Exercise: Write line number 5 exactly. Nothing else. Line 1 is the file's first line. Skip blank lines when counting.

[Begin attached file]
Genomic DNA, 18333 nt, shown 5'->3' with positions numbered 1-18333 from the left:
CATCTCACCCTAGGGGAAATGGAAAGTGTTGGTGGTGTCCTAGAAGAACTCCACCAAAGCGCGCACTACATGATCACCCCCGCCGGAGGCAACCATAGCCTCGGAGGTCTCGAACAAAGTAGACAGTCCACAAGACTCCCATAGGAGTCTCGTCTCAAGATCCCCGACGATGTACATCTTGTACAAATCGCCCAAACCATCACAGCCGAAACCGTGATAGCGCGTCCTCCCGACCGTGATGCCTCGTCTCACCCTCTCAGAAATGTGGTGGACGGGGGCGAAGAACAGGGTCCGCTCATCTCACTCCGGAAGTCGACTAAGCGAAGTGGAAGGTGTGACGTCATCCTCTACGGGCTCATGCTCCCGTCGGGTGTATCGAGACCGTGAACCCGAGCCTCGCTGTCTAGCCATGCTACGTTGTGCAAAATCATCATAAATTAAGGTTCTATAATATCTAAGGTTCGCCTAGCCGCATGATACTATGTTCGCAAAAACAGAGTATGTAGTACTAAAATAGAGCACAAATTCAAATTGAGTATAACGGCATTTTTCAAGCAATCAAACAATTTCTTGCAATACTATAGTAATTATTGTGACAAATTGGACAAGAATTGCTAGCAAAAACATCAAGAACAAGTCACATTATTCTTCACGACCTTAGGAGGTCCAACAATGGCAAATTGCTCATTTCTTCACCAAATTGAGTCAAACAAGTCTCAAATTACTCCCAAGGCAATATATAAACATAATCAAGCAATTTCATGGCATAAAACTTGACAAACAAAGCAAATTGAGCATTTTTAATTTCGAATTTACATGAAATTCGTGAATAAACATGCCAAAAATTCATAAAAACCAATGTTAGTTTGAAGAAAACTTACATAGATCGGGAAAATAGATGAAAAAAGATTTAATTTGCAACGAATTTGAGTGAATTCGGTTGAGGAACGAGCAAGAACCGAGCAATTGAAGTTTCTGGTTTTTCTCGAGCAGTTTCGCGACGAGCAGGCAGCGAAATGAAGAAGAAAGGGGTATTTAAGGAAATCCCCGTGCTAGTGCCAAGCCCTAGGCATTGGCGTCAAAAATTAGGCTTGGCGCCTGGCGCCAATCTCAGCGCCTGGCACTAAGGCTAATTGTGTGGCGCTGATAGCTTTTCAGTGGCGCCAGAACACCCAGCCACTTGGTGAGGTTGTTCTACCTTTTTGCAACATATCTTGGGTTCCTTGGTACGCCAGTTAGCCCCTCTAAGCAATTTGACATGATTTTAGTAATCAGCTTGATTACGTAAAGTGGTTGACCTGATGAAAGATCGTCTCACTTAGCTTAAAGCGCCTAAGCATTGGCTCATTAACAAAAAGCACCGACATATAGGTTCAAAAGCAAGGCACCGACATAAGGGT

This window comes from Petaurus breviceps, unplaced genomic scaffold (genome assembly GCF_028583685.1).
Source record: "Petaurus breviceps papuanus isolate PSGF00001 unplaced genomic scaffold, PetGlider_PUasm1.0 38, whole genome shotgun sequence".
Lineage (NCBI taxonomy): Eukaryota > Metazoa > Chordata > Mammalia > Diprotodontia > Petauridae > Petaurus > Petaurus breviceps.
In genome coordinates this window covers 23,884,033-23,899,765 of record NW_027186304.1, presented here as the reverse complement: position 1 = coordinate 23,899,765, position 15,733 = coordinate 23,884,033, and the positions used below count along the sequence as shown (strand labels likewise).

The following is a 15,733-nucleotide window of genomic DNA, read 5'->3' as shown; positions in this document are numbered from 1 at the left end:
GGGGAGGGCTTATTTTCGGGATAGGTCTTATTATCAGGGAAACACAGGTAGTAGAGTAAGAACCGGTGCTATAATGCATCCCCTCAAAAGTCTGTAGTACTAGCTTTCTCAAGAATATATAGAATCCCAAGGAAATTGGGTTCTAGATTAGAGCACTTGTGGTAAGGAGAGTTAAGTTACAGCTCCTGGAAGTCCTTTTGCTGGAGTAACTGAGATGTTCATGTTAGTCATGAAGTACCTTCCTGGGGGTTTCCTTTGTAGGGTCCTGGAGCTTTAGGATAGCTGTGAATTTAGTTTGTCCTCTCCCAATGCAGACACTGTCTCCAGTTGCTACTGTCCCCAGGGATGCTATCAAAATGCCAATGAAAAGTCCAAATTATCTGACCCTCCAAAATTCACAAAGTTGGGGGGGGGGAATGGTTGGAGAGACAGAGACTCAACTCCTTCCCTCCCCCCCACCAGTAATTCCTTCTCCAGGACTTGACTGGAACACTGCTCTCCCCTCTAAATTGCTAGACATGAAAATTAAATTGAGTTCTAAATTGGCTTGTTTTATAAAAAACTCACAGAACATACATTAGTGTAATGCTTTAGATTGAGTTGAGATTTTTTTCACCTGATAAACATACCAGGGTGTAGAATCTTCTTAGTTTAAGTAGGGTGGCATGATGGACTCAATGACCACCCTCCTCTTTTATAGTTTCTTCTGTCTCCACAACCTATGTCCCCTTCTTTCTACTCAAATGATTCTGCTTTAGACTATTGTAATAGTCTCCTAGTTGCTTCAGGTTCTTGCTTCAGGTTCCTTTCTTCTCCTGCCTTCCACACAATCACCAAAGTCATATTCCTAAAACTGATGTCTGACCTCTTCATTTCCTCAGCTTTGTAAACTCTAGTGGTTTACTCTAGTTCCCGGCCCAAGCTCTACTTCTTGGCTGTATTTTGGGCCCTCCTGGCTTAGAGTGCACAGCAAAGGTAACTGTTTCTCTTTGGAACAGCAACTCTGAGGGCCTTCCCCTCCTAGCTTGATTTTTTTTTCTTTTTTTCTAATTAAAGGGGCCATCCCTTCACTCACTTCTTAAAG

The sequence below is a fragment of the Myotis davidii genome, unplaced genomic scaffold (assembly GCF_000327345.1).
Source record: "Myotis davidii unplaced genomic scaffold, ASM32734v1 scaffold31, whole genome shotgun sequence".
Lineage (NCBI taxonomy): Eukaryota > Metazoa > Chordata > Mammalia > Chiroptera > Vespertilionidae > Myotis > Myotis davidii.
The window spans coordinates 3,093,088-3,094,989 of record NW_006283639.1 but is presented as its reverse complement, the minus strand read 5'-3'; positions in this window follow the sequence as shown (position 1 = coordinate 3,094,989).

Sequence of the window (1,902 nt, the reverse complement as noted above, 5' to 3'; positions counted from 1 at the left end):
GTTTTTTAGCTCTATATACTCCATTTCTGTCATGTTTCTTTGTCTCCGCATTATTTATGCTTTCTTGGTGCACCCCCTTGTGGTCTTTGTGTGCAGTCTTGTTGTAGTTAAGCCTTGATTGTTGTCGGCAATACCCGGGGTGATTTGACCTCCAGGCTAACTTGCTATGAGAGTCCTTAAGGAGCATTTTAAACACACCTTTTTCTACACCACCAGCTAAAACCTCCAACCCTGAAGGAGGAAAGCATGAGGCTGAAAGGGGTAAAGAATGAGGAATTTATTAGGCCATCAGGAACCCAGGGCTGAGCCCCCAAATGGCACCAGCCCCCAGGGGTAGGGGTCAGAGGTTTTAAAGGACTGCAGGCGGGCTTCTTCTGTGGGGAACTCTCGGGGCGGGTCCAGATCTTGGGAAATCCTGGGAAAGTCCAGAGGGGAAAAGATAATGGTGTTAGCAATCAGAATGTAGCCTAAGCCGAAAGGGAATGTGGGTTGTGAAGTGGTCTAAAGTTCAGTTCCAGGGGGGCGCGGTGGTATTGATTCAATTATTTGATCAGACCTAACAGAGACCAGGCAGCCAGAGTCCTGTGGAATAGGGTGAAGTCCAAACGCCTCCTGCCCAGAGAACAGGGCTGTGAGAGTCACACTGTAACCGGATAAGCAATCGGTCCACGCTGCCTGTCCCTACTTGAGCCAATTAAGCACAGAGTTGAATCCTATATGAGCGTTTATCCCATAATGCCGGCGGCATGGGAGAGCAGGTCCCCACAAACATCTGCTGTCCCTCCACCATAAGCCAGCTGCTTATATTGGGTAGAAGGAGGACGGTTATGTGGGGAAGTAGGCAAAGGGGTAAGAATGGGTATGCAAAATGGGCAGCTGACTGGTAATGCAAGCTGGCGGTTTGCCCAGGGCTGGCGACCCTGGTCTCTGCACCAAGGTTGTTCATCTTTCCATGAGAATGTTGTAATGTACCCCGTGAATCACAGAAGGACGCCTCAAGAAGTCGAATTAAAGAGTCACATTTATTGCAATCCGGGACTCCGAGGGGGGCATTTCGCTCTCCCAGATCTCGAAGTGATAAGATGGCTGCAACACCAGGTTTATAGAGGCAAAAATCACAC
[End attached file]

Lineage (NCBI taxonomy): Eukaryota > Metazoa > Chordata > Mammalia > Diprotodontia > Petauridae > Petaurus > Petaurus breviceps.